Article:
The entrance of the Grottes de Vallorbe is close to the source of the Orbe, a very clear and refreshing river. Since 1964 hundreds of thousands of visitors - small and tall - have been dazzled by the splendor of the stalagmites, stalactites, pillars and intricate lacework formations entirely created by nature.
In 1962 divers tried to dive the siphon of this spring and discovered the cave behind it. It took 12 years until it was opened to the public; the cave is now accessible by an 80 mile long artificial tunnel. The cave is a long and winding tunnel leading to the subterranean river Orbe. It contains beautiful straws and calcite crystals. In this picture is both diving gear from the past (left) and modern diving gear (right).
The water of the nearby lakes Lac de Joux and Lac de Brenet flows through the cave as well. The river, which springs from the cave, gave its name to the valley (Val d'Orbe) and the town Vallorbe, which is just a short form of Val d'Orbe.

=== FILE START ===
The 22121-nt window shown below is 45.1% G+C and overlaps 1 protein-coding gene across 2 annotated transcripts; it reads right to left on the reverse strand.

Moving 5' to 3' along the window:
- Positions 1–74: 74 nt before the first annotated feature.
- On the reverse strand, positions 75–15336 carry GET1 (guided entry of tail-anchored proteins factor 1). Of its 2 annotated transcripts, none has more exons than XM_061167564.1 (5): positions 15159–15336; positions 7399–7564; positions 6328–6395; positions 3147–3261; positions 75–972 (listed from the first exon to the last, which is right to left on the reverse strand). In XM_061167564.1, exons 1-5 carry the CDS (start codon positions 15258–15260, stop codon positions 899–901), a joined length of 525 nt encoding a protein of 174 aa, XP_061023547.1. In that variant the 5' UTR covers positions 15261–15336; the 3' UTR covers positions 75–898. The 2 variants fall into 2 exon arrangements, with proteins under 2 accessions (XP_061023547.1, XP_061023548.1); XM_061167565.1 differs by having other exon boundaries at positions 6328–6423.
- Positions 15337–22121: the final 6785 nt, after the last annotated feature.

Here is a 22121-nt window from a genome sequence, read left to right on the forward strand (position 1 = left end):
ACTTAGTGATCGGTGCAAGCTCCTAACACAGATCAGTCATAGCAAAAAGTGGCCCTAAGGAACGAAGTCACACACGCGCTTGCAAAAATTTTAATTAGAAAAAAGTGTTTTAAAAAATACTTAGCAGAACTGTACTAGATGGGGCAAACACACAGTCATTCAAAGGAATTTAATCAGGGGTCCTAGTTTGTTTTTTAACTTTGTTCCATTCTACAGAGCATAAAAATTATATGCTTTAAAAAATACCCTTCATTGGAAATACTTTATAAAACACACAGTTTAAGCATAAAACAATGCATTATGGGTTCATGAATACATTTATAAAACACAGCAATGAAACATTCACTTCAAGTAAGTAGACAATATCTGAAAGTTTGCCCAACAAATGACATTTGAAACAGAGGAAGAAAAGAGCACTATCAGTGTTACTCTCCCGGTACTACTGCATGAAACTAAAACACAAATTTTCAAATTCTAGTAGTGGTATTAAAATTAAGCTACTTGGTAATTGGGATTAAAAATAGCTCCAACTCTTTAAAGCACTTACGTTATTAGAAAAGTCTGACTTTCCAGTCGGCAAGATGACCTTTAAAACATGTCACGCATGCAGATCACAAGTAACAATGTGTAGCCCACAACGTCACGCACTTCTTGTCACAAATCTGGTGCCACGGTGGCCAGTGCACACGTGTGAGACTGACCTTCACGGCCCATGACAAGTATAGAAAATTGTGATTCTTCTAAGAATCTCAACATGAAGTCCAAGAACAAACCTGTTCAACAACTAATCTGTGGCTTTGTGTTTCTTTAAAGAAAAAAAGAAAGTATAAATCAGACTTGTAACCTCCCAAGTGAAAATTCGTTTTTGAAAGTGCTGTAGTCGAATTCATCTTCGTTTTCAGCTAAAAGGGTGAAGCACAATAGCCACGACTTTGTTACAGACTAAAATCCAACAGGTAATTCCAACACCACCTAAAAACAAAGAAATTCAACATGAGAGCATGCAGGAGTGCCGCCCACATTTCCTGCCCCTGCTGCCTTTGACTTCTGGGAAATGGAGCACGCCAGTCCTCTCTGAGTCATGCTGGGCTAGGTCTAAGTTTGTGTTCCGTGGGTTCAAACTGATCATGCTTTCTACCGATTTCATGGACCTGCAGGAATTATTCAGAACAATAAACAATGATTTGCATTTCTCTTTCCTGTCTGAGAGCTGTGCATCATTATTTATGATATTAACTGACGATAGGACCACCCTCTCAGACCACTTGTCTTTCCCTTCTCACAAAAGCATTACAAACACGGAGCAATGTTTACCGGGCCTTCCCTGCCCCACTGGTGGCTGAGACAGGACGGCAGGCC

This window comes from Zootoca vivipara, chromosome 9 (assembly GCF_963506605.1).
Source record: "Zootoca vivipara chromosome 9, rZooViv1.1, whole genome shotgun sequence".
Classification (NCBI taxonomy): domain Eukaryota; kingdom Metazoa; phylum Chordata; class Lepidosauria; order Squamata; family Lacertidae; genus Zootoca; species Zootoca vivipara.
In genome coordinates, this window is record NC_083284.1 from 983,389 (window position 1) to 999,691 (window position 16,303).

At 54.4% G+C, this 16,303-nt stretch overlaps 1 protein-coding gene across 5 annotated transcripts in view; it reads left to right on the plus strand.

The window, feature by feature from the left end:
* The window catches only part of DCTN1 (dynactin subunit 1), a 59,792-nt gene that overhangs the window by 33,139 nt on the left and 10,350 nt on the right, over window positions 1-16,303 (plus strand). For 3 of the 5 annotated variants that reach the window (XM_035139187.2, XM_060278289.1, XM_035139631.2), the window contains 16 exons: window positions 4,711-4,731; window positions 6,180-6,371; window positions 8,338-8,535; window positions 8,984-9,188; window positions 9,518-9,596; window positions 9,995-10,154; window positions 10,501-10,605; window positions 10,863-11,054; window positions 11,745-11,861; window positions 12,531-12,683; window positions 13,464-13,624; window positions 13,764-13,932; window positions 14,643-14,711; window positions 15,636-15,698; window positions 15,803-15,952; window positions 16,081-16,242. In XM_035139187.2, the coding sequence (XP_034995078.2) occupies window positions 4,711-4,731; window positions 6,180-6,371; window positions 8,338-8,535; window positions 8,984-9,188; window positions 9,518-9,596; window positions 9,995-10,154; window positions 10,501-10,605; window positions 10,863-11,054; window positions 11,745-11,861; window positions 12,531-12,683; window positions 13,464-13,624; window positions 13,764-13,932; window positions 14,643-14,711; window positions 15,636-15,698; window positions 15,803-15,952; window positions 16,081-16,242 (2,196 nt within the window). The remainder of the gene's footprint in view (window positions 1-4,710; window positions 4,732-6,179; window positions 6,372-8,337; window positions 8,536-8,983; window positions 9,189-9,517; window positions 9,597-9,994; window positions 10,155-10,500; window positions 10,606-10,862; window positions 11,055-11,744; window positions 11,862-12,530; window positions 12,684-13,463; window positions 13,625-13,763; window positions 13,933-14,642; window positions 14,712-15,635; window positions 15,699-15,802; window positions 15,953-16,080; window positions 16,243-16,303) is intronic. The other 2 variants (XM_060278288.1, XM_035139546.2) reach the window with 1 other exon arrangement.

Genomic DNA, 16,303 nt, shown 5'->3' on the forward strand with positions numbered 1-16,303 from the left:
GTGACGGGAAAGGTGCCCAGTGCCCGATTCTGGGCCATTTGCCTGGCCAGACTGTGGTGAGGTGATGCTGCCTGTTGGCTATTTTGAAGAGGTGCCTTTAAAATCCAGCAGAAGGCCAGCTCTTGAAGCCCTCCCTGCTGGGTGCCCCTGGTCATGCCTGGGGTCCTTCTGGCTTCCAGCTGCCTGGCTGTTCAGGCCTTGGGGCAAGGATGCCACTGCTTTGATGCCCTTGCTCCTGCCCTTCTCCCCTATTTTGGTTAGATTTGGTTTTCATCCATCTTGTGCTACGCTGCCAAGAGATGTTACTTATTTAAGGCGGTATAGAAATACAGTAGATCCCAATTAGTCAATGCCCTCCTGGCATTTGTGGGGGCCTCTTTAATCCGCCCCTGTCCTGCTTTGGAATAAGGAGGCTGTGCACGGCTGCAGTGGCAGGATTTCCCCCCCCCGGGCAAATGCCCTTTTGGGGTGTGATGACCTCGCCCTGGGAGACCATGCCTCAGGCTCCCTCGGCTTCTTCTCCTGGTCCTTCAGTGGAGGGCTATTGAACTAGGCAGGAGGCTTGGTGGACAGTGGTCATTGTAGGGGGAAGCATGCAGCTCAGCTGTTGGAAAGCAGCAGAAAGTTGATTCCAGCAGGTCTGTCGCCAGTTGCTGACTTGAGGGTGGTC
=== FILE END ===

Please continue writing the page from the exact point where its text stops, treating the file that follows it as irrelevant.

My “family” and I walked through an entangled network of galleries above the underground part of the Orbe river. For those like me, who have never been in a cave before, this excursion will be very remarkable!
After visiting the caves, I had the opportunity to experience a unique and breathtaking spectacle: set in rock domes, a superb exhibition of minerals to be discovered in all their transparence and colors, like treasures waiting for you at the end of a rainbow... These stones were from all over the world, including Brazil, the Congo, the USA and more.